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Nigerian President Buhari claims 'superiority' over wife, says she 'belongs to my kitchen'

In an interview with the BBC on Friday, Aisha Buhari suggested that the government had been hijacked by a 'few people' and her husband does not know '45 out of 50 people'?holding top posts in the country. Photograph: (Getty)

Berlin, Germany Oct 15, 2016, 04.29 AM (IST)

Nigerian President Muhammadu Buhari responded to his wife's criticism of his leadership by saying 'she belongs to my kitchen' during his visit to Berlin.

"I don't know which party my wife belongs to, but she belongs to my kitchen and my living room and the other room," Buhari said.

In an interview with the BBC on Friday, Aisha Buhari indicated that she may not back her husband's bid in the next election. She suggested that the government had been hijacked by a "few people" and her husband does not know '45 out of 50 people' holding top posts in the country.

Aisha, whose grandfather was Nigeria's first defence minister, said that she did not know if Buhari would contest in the 2019 elections but "if things continue like this... I will not go out and campaign again and ask any woman to vote like I did before. I will never do it again". The first lady was at the fore of Buhari's election campaign last year.

"It is not easy to satisfy the whole Nigerian opposition parties to participate in the government," he told journalists, addressing the press following talks with German Chancellor Angela Merkel, AFP reported.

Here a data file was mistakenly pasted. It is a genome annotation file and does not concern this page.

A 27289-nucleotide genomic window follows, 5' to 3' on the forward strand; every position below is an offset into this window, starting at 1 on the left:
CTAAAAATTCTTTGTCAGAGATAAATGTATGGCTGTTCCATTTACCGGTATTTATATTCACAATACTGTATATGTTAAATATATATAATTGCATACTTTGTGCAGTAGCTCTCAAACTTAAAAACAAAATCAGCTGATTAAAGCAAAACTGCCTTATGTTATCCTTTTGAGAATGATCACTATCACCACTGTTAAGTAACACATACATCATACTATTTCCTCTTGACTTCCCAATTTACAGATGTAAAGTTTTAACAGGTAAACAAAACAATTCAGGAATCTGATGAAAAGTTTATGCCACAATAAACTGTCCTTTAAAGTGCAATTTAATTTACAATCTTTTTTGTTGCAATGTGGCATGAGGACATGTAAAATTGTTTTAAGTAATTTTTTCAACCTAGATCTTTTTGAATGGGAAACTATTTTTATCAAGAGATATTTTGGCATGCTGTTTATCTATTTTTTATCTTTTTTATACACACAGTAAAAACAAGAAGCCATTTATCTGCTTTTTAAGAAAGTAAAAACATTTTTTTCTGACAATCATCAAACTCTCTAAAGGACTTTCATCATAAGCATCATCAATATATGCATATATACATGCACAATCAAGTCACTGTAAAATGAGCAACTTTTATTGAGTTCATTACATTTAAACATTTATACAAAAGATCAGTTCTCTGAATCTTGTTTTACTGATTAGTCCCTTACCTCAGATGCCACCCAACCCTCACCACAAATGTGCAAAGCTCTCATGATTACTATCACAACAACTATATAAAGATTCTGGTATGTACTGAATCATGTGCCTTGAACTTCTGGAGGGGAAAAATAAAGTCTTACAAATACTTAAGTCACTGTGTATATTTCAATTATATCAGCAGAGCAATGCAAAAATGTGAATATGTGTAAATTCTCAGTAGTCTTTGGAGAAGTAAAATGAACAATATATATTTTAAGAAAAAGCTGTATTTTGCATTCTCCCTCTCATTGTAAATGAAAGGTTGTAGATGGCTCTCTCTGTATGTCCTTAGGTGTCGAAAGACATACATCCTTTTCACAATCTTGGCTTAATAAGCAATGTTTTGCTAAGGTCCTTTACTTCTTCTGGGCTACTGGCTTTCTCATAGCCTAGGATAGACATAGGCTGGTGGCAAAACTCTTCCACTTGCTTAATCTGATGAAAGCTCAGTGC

He also said he had more political experience than her, "so I claim superior knowledge over her and the rest of the opposition because, in the end, I have succeeded" in winning Nigeria's presidency.

After Buhari's statement, people took to social media wondering what Buhari meant by the 'other room'. Some mocked his statement while other condemned the President's thoughts on a woman's role in society.

 

 

The President's official spokesperson, Garba Shehu tried to defuse the situation on Twitter by assuring people that the president "respects the place of women in our society" and "believes in the abilities of women". She further said that the statement was made in humour.

"He was obviously throwing a banter," Shehu said on Twitter.

 

 

The 73-year-old former military ruler was elected in 2015 on an anti-corruption platform and his pledge to crush the militant group Boko Haram.

Nigeria's economy has taken the worst hit in 25 years, due to a fall in global oil prices. Africa's largest economy is now battered by a recession that has slashed the country's main source of income.

Buhari said his government was continuing to fight to combat major economic, security and corruption problems it inherited, Reuters reported. He also said there would be continued efforts to bring back the remaining girls kidnapped by Boko Haram.

"About 100 more (girls) are still in the hands of the terrorists. We hope we'll get some ... intelligence to go about securing the balance."

German Chancellor Angela Merkel said the European union would begin negotiations with Nigeria this month about a migration deal.

(WION with inputs from agencies)

 

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